The form of the Shu spells in the Coffin Texts is a monologue in the first person delivered by Shu, who gives an account of his origin as “the self-created God” who came into being “from the flesh of the self-created God,” i.e. Atum. It is not a matter of redundancy that Atum and Shu should both be regarded as ‘self-created’, for the self-creation of Atum involves essentially his coming to consciousness, and this very act is itself nothing other than the self-creation of Shu, who is autonomous inasmuch as consciousness is freed from its preconditions. Shu’s dual role of conveying sound and conveying understanding is evident in his affirmation that he “hears the words of the Chaos-Gods,” i.e., the Gods of the Hermopolitan Ogdoad who express the conditions of formlessness prior to the emergence of the cosmos. In spell 76 it is said that Atum made the names of the Chaos-Gods by speaking with the abyss (Nun) “in chaos, in darkness and in gloom.” Atum, in other words, speaks into the Abyss the characteristics of that abyss, and these attributes, because they come into expression and awareness, become the Gods of the Ogdoad whose names derive from these attributes, i.e. chaos or limitlessness (Heh/Hauhet), darkness (Kek/Kauket), and gloom or ‘the nowhere’ (Tenem/Tenemet). Therefore we read in spell 79, “O you eight Chaos-Gods who went forth from Shu, whose names the flesh of Atum created in accordance with the word of Nun in chaos, in the Abyss, in darkness and in gloom,” thus stating the names of the Chaos-Gods as attributes of Nun, the abyss, and identifying the very act of speaking these attributes with Shu, because he is the medium into which this speech comes forth. But the naming of the Chaos-Gods is also the creation of the space for consciousness and expression that is Shu, and therefore it can be said that the primordial Gods of the Ogdoad are created by Shu “from the efflux of his flesh,” his ‘flesh’ being at once medium and moment of signification and communication. Thus spell 80 says that “a cry for me [Shu] went forth from the mouth of Atum, the air opened up upon my ways.” Likewise, Shu says in spell 75 that he “despatches the word of the Self-created [Atum] to the multitudes.” Shu also affirms in these spells that he does not obey magic, “for I have already come into being,” after which some texts add “my clothing is the breath of life which issued after me from the mouth of Atum” (spell 75). Shu’s immunity from magical compulsion here is not merely due to his primordiality, but also  from the fact that the very breath with which magic (which is, in the Egyptian understanding, primarily something to be spoken) is performed must be borrowed, in effect, from Shu. Similarly, in the same spell Shu says “Your hearts have spoken to me, you Gods, without anything issuing from your mouths, because there has come into being through me the doing of everything.”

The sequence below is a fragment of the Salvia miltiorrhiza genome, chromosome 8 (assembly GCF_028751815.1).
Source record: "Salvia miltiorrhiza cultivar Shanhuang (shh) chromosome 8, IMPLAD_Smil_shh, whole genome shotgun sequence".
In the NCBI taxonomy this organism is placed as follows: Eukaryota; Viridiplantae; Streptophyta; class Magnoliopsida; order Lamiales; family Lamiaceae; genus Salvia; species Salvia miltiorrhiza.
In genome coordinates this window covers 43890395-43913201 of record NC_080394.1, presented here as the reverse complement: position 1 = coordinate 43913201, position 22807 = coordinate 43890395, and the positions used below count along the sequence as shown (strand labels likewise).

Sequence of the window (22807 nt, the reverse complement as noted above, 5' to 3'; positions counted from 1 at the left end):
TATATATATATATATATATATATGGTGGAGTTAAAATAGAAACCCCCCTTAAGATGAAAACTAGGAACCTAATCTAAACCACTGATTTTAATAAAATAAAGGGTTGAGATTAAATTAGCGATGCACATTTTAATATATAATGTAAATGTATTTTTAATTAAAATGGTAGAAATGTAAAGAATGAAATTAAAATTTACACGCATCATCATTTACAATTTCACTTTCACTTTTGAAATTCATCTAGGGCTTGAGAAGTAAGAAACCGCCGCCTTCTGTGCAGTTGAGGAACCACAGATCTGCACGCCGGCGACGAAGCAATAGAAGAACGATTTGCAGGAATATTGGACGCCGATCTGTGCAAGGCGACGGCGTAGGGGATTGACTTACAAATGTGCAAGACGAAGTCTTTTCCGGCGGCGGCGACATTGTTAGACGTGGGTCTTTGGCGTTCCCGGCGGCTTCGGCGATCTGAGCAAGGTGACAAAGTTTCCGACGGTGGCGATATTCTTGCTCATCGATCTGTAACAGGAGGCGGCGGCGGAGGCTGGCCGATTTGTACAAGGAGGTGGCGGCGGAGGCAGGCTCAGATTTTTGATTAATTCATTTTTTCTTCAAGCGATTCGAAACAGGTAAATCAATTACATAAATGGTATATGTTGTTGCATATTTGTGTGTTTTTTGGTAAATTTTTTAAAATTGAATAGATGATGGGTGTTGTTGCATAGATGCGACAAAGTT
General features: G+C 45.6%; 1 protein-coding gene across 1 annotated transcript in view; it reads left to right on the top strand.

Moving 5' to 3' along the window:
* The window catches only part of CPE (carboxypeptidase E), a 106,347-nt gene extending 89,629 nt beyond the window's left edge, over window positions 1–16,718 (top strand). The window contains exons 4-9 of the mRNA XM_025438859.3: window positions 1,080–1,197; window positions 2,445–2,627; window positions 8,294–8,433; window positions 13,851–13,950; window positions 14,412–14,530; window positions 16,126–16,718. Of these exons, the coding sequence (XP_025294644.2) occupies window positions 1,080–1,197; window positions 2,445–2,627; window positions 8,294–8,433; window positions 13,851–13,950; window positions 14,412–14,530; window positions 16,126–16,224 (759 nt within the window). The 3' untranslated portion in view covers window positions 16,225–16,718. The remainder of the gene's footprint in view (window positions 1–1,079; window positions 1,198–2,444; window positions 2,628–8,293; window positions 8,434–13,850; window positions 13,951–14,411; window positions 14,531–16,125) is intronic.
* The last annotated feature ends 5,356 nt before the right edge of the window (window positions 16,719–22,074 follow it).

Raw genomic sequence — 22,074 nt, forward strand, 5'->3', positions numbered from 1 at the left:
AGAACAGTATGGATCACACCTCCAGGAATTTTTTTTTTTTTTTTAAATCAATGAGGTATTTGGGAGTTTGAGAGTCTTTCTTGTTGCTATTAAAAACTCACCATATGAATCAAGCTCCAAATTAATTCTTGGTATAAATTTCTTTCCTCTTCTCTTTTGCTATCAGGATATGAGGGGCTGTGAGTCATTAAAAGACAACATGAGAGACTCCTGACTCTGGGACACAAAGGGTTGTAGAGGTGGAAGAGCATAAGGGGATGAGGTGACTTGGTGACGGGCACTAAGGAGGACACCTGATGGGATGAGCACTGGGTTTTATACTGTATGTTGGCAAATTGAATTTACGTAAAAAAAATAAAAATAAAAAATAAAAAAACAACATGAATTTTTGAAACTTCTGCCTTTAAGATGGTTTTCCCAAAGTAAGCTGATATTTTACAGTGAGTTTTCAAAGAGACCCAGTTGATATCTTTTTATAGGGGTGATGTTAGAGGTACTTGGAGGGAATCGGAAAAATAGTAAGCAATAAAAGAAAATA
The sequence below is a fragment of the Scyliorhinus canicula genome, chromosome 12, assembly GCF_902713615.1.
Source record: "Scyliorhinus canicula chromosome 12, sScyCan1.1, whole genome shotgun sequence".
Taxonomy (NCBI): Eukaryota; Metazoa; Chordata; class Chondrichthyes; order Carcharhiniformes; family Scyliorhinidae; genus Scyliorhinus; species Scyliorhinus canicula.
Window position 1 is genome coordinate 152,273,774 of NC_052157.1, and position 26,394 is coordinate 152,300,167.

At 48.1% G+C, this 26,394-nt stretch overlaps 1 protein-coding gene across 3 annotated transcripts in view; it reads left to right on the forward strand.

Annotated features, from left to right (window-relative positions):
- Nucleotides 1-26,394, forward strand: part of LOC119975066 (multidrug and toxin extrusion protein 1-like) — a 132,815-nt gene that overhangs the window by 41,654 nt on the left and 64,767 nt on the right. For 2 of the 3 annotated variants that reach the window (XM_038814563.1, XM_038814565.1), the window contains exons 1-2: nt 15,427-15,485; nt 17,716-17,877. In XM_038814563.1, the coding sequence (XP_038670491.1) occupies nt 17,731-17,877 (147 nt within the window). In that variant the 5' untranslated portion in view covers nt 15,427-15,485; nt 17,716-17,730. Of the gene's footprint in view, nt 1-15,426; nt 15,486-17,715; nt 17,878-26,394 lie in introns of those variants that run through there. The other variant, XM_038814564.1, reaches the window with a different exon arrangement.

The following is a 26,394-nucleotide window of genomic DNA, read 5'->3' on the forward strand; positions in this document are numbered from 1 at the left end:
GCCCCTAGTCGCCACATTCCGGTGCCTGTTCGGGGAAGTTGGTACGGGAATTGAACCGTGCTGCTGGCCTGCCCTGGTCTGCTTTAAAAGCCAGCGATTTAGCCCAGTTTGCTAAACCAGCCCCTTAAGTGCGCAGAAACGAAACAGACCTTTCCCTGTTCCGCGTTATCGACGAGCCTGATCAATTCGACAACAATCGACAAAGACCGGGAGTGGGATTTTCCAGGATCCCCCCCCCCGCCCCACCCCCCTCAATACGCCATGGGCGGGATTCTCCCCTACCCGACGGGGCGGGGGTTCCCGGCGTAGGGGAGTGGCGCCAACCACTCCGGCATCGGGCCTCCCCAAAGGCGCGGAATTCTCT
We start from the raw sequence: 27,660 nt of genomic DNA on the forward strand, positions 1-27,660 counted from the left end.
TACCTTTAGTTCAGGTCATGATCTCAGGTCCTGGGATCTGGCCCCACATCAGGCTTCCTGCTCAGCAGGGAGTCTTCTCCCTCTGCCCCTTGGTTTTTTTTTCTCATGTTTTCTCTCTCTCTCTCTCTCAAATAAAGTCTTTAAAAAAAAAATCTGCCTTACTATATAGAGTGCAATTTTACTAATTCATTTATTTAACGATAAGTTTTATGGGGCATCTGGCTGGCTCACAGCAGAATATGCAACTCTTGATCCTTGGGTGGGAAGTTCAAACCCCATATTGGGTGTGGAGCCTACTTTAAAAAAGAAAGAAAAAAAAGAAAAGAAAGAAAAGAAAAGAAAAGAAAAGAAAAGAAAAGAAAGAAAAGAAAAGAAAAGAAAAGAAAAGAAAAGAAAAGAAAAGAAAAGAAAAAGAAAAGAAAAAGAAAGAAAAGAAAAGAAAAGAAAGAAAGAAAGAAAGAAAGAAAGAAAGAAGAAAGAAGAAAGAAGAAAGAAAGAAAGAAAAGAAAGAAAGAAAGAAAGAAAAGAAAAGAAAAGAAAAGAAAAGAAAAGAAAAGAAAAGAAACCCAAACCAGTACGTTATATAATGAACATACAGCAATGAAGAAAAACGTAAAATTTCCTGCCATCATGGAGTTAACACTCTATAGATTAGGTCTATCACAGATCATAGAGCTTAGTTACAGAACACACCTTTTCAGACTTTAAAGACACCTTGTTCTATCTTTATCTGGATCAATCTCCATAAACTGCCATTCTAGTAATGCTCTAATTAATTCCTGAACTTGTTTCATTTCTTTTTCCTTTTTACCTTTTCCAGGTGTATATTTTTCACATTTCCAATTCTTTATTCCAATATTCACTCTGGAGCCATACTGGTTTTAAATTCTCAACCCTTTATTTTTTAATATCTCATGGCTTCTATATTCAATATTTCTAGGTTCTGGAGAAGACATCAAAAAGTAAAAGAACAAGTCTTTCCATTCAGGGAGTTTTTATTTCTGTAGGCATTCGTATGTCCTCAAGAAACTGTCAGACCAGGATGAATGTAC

Shu’s role is often seen, especially in the Pyramid Texts, as that of reaching out to lift the deceased up into the sky, just as each morning he lifts the boat of Re into the sky at the eastern horizon; reference is often made to the ‘ladder of Shu’, which is said in CT spell 76 to be assembled by the eight ‘Chaos-Gods’. Shu is associated with a number of other atmospheric phenomena; the lightning is called “favorite son of Shu” in PT utterance 261, clouds or mist are “the bones of Shu” in utterance 222, the “bank of dusk” is the “supports of Shu” in CT spell 76, and some of the references to Shu’s powerful arms and strength in combat, in addition to their more theological dimensions, also surely refer to the power of the winds. The four winds are referred to as the four bau (that is, manifestations) of Shu, and Shu as well as related Gods such as Onuris sometimes wear a crown with four plumes to symbolize the four winds. CT spell 80 calls hail-storms and the dark storm clouds the “sweat” of Shu. Shu describes himself in his monologue from the Coffin Texts as the one who foretells the sun when it ascends from the horizon, and it is in this pre-dawn luminosity that the Egyptians saw perhaps the most distinct manifestation of Shu.